A rolled up towel on a window sill. Image by Mr Tin DC

The windows of my flat are leaking

If water comes in through the edges of your windows when it rains, there may be a problem with your window frames: if wooden, they might have rotted, and if aluminium they may not have been fitted properly.

Water coming in even when it isn’t raining could be a sign that the building’s cladding or insulation has a fault in it.

But there’s something else to consider as well: if water can get through, so can smoke, meaning that you flat may not be properly compartmentised. Flats within a building should be fully sealed so that they contain fire and help stop it spreading through a building.

Whichever of these apply, it is your landlord’s responsibility to get the issue fixed. Frequent leaks can damage the floors, walls and furniture; and of course structural issues need to be sorted out to keep the building safe.

What does the law say?

Your landlord is responsible for keeping the exterior and structure of your flat in good repair. So, if the leaks are caused by disrepair, they must fix it. 

If the leak has caused damage to your home, for example it has ruined flooring, this may be covered by buildings insurance. Your landlord is responsible for claiming the insurance and sorting out repairs.

If the leak has damaged your furniture or belongings, you may be able to claim from the insurance through your landlord as well.

What action can I take?

  • Contact your landlord to tell them of the problem. Make sure you clearly state what you would like them to do — to make repairs, and possibly to claim on the insurance.

There’s a letter you can copy on this page.

Meanwhile:

  • Smaller leaks can be managed temporarily by rolling up a towel and putting it on the windowsill to soak the water up.

If the leak is large then you should report it as an urgent repair issue. Your landlord should have given you information on how to do this when you moved in.

More advanced information

  • The Homes (Fitness for Human Habitation) Act 2018 amended the law which was already set out in the Landlord and Tenant Act 1985, so you might need to look at section 9A to 10 of the 1985 Act for the basic detail that underlies the current rules.
  • The Housing Health and Safety Rating System can be enforced by you through the Homes (Fitness for Human Habitation) Act 2018 or by Environmental Health unless your landlord is the local authority.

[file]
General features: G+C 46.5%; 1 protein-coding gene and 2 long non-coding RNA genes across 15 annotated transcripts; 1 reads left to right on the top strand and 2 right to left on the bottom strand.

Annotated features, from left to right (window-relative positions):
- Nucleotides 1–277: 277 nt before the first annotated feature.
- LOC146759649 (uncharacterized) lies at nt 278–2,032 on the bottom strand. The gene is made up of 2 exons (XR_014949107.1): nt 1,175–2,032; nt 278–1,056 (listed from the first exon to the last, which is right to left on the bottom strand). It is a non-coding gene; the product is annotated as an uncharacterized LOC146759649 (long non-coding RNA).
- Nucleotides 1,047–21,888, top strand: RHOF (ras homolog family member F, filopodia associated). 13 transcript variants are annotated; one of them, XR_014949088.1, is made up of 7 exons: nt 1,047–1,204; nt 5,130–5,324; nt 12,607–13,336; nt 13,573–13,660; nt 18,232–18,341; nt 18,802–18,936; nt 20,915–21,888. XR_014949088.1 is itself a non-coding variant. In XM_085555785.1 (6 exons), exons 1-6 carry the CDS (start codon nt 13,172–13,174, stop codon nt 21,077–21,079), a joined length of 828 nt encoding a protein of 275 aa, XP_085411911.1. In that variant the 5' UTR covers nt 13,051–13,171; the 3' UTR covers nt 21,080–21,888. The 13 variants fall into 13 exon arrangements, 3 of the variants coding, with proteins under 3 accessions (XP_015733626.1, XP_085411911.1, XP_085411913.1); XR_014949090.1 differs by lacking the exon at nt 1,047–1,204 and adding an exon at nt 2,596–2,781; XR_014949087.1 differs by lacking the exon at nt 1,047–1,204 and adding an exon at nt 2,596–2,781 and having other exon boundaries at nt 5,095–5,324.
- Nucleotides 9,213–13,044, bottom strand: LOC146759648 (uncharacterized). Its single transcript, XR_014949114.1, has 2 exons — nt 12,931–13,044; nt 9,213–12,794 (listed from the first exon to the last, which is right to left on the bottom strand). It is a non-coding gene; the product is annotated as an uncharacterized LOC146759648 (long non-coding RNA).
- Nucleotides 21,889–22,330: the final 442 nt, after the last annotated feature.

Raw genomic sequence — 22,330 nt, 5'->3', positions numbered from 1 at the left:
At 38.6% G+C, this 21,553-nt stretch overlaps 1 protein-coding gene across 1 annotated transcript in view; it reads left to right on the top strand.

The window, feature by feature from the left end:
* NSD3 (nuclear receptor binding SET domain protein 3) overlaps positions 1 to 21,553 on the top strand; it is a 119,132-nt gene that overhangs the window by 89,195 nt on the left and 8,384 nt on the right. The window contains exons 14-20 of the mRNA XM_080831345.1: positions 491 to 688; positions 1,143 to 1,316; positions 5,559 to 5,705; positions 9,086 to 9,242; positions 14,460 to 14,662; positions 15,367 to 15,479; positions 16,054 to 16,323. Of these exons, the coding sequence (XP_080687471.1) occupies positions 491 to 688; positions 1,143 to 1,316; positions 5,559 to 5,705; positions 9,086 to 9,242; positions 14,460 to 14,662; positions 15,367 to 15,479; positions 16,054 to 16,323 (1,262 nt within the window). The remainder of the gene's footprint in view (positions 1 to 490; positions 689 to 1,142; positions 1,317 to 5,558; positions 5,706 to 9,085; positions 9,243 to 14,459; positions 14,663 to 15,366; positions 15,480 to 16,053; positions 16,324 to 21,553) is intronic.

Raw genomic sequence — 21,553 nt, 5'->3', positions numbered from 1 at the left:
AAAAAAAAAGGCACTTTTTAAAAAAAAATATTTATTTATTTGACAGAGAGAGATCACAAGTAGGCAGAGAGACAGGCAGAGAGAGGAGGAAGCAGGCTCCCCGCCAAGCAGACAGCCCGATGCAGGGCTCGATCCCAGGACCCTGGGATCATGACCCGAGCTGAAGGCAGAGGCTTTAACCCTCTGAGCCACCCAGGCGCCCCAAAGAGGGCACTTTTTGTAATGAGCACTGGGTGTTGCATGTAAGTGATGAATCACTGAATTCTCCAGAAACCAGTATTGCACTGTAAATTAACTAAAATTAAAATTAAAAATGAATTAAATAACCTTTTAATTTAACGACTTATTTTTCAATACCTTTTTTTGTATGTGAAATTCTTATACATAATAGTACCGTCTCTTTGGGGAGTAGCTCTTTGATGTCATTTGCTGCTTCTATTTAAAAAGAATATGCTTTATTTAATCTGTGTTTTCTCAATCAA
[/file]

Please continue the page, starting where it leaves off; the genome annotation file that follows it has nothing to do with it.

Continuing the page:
Even if your landlord is the local authority, there is a duty on the local housing authority (LHA) under the Housing Act 2004 to keep housing conditions in their area under review with a view to identifying any action that may need to be taken by them under the Act (section 3(1)).

    Any deficiencies identified will contribute to a hazard under the Housing Health and Safety Rating System (HHSRS). This does not exclude the LHA’s own property.

Related guides

A woman throwing paper planes A woman throwing paper planes

Tools you can use

Contacting your landlord

Tips and letter templates to help you communicate with your landlord when there’s something wrong, or you want to find out more.
Image by Nicolas Nova - a broken window with cardboard over the missing pane Image by Nicolas Nova - a broken window with cardboard over the missing pane

Guide

My landlord isn’t making repairs

Your landlord should be keeping your tower block, and your flat, in good repair. If they do not, there are several things you can do.
Two doors with a staircase between them. Photo by Nick Chalkiadakis Two doors with a staircase between them. Photo by Nick Chalkiadakis

Tools you can use

Making a formal complaint

If you have made a request to your landlord and you’re not getting results, then what can you do next to get things fixed?
Two women discussing over a laptoip. Image by WOCintechchat Two women discussing over a laptoip. Image by WOCintechchat

Tools you can use

Starting or joining a Residents’ Association or an Action Group

Joining together with other residents in your block or community can make you much more powerful.
A letter box. Image by Dele Oke A letter box. Image by Dele Oke

Tools you can use

Contacting your local councillor or MP

Your elected representatives, like MPs and Councillors, can help you with your housing issues. Here’s information on how to get in touch.
Image by Craig Whitehead - a man wipes condensation from a window Image by Craig Whitehead - a man wipes condensation from a window

Guide

There is condensation in my flat

Condensation is a common problem in tower blocks, and it can add to issues with mould or damp.
Image by Pete Birkinshaw - a mushroom growing on a damp carpet near a wall Image by Pete Birkinshaw - a mushroom growing on a damp carpet near a wall

Guide

Water is leaking from another flat

Leaking pipes are a problem in any type of home, but in a tower block you are also at risk of water leaking into your flat from the units above or to each side of yours.

Image credit